UPANIṢADS . The Upaniṣads are codified Sanskrit philosophical speculations of varying lengths in both prose and verse form, composed orally and set to memory mostly by anonymous South Asian sages, primarily in the classical and medieval periods. While the most important and influential Vedic Upaniṣads date from the eighth to the fourth centuries bce, some lesser-known sectarian Upaniṣads appear as late as the sixteenth century ce. Individually and as a whole, the Upaniṣads present insights and doctrines that serve as the foundation for much of India's philosophical thought.
Traditional South Asian teachings based on the Upaniṣads have been called the Vedānta, the "end of the Veda," for the Upaniṣads chronologically and formally set the closure of the Vedic canon. Perhaps more to the point, Upaniṣadic lessons are said to be the end of the Veda in that they purport to present the "hidden meaning" or the "real message" of religious practice and thought.
The central teaching presented by the Upaniṣads as a whole centers on the notion that behind all of the spatial swirl and temporal flux of the world as it is experienced by the senses is a subtle, pervasive, timeless, and unchanging reality that is identical to the undying essence of the human being as well. The early Vedic Upaniṣads call this unified and imperishable world soul brahman or ātman, the former applying more typically to the godhead and the latter signifying the correlative divine "self" residing at the deepest level of one's person. The theistic Upaniṣads teach that this brahman or ātman is a single deity known generically as Īśv Īśa (Lord) living deep within one's being and identified particularly as Śiva, Viṣṇu, or the Goddess by particular sectarian communities.
While they explicitly or implicitly admit the difficulties of comprehending a hidden reality that either transcends or simply cannot be known through the structures of time, space, and causation, the Upaniṣads hold that through disciplined practices of meditation and the cultivation of extraordinary knowledge, it can in fact be discerned. Such discernment releases one from the apparent cycles of life and death caused by one's ignorance of the fact that the essential self does not die. Thus, Upaniṣadic religious anthropologies, theologies, and soteriologies all revolve around a key lesson that appears ubiquitously but that might well be characterized by the Adhyātma Upaniṣad' s assertion that "he is a free person who through insight sees no distinction between his own self and brahman, and between brahman and the universe" and the Kaṭha Upaniṣad' s proclamation that, having comprehended this identity, "one is released from the jaws of death" (3.5).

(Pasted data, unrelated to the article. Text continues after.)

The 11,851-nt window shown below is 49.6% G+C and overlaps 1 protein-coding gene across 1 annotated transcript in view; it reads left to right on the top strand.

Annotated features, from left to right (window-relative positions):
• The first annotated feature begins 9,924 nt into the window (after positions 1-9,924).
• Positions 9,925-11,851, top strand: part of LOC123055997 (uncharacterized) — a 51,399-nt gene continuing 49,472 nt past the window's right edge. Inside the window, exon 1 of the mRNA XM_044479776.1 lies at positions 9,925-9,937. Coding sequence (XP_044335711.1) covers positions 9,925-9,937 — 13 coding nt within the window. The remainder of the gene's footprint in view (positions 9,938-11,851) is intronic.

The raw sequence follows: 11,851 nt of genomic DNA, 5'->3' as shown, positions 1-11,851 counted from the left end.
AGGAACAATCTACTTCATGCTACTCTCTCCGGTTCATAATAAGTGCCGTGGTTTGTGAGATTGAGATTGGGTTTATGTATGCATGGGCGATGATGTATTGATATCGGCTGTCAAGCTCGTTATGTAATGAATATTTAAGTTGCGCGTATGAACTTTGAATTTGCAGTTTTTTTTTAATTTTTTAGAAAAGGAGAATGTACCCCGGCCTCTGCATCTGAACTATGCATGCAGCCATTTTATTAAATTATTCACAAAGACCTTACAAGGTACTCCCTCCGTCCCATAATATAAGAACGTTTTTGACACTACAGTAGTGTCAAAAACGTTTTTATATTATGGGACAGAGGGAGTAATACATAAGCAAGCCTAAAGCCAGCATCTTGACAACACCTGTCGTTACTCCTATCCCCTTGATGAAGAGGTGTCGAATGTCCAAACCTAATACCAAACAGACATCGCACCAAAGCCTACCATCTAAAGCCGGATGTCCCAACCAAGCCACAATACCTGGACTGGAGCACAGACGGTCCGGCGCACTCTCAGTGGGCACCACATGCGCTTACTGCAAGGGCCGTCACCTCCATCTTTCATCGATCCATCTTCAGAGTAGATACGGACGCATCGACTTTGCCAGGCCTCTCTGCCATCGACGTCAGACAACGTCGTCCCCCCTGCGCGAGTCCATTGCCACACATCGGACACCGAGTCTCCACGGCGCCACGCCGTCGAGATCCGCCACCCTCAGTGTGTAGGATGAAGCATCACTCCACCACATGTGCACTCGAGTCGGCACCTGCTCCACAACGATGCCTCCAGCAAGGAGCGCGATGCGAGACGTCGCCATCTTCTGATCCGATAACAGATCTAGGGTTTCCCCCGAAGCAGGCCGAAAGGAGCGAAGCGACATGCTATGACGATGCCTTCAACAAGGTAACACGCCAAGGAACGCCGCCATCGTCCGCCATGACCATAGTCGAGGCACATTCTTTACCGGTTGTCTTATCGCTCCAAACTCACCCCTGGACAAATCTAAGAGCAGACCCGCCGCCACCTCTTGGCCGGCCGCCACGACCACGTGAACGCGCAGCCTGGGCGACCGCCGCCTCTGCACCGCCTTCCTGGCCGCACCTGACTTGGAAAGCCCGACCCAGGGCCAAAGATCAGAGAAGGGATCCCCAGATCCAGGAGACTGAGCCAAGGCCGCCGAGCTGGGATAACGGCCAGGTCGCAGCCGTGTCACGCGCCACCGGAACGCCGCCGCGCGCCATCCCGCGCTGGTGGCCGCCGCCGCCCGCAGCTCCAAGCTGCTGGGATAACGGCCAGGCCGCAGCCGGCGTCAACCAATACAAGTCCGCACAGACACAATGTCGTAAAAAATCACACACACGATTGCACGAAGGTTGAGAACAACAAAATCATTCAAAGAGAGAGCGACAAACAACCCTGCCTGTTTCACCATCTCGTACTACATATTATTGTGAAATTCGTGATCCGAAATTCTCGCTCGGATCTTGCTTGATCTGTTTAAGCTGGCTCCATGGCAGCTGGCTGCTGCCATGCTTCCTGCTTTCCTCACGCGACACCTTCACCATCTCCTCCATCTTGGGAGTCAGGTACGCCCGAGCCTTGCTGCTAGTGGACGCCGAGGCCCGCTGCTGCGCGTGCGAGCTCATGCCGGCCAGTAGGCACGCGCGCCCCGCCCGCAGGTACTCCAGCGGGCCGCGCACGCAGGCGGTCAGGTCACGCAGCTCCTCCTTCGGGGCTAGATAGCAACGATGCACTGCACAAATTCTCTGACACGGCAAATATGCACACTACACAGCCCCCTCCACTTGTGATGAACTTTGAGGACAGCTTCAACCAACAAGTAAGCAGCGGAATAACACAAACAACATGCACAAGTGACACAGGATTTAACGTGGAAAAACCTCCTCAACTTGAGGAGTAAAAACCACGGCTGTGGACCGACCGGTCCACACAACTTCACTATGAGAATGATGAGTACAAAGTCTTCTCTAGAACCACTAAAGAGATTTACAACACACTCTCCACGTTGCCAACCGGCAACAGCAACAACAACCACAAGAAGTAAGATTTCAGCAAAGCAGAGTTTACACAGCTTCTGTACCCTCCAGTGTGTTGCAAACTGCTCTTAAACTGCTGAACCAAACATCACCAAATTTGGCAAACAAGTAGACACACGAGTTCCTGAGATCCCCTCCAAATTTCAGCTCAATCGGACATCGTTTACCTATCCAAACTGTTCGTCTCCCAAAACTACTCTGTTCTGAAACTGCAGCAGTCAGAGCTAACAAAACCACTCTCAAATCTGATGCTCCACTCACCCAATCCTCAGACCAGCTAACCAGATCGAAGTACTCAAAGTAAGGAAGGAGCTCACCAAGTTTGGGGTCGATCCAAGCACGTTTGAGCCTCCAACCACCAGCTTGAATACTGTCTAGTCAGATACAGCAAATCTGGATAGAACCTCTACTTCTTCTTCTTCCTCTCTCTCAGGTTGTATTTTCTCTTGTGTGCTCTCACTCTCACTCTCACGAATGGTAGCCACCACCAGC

The Upaniṣads were first put into written form in 1656 ce, when Sultan Dara Shakoh sponsored the translation of fifty Upaniṣads from Sanskrit into Persian. In 1801–1802, these Persian works were then translated into Latin by Antequil du Perron, becoming the first, although poor, European version. Since that time, all of the Upaniṣads have been rendered into various Indian scripts, and the more important or influential ones have been translated into virtually all of the world's major languages. The Upaniṣads stand as works of monumental significance in the history of India and of the world.
Connotations of the Term UpaniṢad
Built from the Sanskrit verbal root sad ("sit") and the prefixes upa- and ni- ("nearby"), the word upaniṣad represents the act of sitting at the feet of someone. The pedagogical tradition in which a student in search of sacred knowledge sat on the ground in front of a guru typifies, in part, the practices of the Vedic vānaprastha s ("forest dwellers") and saṃnyāsin s ("renun-ciants") who had retired to forest retreats to meditate and study. The practice also appears in various Agamic and Tantric traditions, many of whose followers lived beyond the boundaries of settled civilization, where they practiced yogic meditation under the guidance of a guru. Through combinations of dialogues, monologues, questions and answers, riddles, and speculative discourses, the student privately heard from the teacher secret lessons that had been passed down through the generations of the sacred lineage. Such a "secret lesson" was an upaniṣad. Isolated as a textual genre, the collections of such secret teachings are known as the Upaniṣads.
The term upaniṣad thus connotes an element of esotericism. In fact, the Upaniṣads state explicitly that such lessons are not intended for the general population: "Let none who has not maintained the vow think on this," demands Muṇḍaka Upaniṣad (3.12.11), and the Rāmapūrvatāpanīya Upaniṣad warns the teacher to "give not [his lessons] to common people" (84). That the teachings were to be heard by only select ears is demonstrated by the texts themselves, for synonyms and appositions of the word upaniṣad include not only such terms as satyasya satyam ("the truth of truth," Bṛhad. Up. 2.1.20), but also rahasyam ("that which is hidden," Nṛsimhottaratāpanīya Up. 8) and paramam guhyam ("that which is a supreme secret," Kaṭh. Up. 3.17).